Fortunately, Crais will never have to succumb to such friction and tension since, for a success story such as he, Los Angeles completely lived up to its promise of being the city of dreams.

Good To Know

Some fun and fascinating outtakes from our interview with Crais:

"My first job was cleaning dog kennels. It was especially, ah, aromatic during those hot, humid Louisiana summers, but it prepared me for Hollywood."

"My fiction is almost always inspired by a character's need or desire to rise above him-or herself. No one is perfect and some of us have much adversity in our lives; it is those people who struggle to rise above their nature or background that I find the most interesting and heroic."

"Fun details? Like Elvis Cole, I have a dry sense of humor. Sometimes I am so dry that people don't know I'm kidding and think I'm being serious. I enjoy this because their reactions are often funny. Also, I wear beautifully colored shirts like Elvis Cole, only I was wearing them before him. People will say, ‘Look, RC dresses just like Elvis Cole,' and I'll say, 'No, Elvis Cole dresses like me!' I also wear sunglasses like Joe Pike, but not indoors and not at night."

"Elvis Cole wrote two episodes of television. No lie. It happened like this: I had written episodes of Miami Vice and Jag that were rewritten by person or persons unknown -- changed so badly that I didn't want my name on them, so I used Elvis Cole's name as a pen name."

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    1. Hometown:
      Los Angeles, California
    1. Date of Birth:
      June 20, 1953
    2. Place of Birth:
      Baton Rouge, Louisiana
    1. Education:
      B.S., Louisiana State University, 1976; Clarion Writers Workshop at Michigan State University
    2. Website:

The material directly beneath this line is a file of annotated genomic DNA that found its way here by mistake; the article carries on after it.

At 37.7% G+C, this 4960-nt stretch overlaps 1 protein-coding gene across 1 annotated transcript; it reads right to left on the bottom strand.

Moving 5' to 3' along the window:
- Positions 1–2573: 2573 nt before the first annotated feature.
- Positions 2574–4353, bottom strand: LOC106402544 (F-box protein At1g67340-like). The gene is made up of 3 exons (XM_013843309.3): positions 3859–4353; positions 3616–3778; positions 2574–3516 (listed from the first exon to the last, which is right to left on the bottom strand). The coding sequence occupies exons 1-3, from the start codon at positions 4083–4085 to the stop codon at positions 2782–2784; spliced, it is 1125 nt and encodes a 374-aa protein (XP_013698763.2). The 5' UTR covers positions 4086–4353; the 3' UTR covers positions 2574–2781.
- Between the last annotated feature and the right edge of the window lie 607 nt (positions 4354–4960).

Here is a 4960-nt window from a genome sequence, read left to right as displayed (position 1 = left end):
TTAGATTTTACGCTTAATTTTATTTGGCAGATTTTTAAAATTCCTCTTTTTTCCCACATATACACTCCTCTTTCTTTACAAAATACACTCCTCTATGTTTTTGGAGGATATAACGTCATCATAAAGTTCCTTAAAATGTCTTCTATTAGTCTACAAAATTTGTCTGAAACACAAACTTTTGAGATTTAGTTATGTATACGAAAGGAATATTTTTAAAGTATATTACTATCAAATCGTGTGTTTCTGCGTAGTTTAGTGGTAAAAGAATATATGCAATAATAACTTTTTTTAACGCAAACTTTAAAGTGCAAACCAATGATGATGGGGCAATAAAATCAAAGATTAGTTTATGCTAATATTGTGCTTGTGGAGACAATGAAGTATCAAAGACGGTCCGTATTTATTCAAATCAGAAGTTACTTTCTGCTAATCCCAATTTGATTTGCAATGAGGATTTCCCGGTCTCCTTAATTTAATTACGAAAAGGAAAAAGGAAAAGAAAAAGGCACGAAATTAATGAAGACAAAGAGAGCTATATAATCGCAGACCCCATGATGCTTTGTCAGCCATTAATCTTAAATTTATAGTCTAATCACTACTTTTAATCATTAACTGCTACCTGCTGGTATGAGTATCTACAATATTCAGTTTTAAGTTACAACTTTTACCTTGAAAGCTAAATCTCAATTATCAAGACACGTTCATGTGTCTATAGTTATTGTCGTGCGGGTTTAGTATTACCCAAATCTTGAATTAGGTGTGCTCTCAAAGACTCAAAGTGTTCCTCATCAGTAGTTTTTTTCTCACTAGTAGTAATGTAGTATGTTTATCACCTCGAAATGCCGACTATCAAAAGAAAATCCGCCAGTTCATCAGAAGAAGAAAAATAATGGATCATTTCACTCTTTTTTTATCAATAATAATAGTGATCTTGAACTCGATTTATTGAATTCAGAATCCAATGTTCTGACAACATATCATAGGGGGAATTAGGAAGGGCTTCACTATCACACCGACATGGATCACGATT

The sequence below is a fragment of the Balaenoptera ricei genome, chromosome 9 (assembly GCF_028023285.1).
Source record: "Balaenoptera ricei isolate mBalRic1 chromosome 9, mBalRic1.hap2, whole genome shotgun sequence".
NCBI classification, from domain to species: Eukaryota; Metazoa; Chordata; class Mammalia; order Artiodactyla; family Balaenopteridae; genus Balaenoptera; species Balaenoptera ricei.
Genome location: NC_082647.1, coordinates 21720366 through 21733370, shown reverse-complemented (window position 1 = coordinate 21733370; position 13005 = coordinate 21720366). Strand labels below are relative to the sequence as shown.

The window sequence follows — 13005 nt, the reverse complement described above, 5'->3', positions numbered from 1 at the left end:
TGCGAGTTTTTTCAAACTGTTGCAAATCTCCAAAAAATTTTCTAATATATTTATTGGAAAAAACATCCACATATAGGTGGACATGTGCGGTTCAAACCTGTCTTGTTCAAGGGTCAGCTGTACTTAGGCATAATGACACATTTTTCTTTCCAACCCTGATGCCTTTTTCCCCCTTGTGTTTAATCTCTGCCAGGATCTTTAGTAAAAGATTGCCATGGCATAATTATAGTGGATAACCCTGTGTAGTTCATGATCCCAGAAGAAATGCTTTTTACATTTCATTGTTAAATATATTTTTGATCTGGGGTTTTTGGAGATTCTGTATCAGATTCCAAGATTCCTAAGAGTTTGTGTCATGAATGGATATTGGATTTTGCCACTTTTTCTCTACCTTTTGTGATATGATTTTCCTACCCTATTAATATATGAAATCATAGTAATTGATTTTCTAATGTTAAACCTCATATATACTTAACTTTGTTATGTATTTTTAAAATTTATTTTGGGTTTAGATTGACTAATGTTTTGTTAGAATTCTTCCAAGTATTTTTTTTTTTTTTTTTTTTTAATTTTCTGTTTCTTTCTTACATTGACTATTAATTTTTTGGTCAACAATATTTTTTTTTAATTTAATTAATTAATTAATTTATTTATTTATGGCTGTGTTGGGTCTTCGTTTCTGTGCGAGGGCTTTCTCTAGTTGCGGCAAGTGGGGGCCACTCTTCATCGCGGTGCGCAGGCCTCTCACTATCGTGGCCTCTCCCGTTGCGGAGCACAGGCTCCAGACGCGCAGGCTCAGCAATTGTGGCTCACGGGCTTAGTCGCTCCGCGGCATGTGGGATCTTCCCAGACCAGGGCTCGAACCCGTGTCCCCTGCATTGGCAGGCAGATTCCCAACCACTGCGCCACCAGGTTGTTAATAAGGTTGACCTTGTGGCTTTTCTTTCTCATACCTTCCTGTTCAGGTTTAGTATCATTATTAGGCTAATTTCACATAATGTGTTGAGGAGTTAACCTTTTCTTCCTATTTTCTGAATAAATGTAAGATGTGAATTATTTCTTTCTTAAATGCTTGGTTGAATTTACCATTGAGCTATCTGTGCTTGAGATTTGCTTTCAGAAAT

Read an Excerpt

1

Jonathan Green came to my office on a hazy June morning with an entourage of three attorneys, a videographer, and an intense young woman lugging eight hundred pounds of sound recording equipment. The videographer shoved past the attorneys and swung his camera around my office, saying, “This is just what we need, Jonathan! It’s real, it’s colorful, it’s L.A.!” He aimed his camera at me past the Mickey Mouse phone and began taping. “Pretend I’m not here.”

I frowned at him, and he waved toward the lawyers. “Don’t look at me. At them. Look at them.”

I looked at them. “What is this?” I was expecting Green and an attorney named Elliot Truly, but not the others. Truly had arranged the meeting.

A man in his mid-forties wearing an immaculately tailored blue Armani suit said, “Mr. Cole? I’m Elliot Truly. This is Jonathan Green. Thanks for seeing us.”

I shook hands with Truly first, then Green. Green looked exactly the way he had the two times I’d seen him on 60 Minutes, once when he defended an abortion rights activist accused of murder in Texas and once when he defended a wealthy textile manufacturer accused of murder in Iowa. The Texas case was popular and the Iowa case wasn’t, but both were victories for the defense.

The videographer scrambled backward across the office to fit us into his frame, the woman with the sound gear hustling to stay behind the camera as they captured the moment of our first meeting. Armstrong steps onto the moon; the Arabs and the Israelis sign a peace accord; Jonathan Green meets the private detective. The woman with the sound equipment bumped into my desk and the videographer slammed against the file cabinet. The little figures of Jiminy Cricket on the cabinet fell over and the framed photo of Lucy Chenier tottered. I frowned at him again. “Be careful.”

The videographer waved some more. “Don’t look at me! Not at me! You’ll ruin the shot!”

I said, “If you break anything, I’ll ruin more than the shot.”

Green seemed embarrassed. “This is tiresome, Elliot. We have business here, and I’m afraid we’re making a bad impression on Mr. Cole.”

Truly touched my arm, trying to mitigate the bad impression. “They’re from Inside News. They’re doing a six-part documentary on Jonathan’s involvement in the case.”

The woman with the sound equipment nodded. “The inner workings of the Big Green Defense Machine.”

I said, “Big Green Defense Machine?”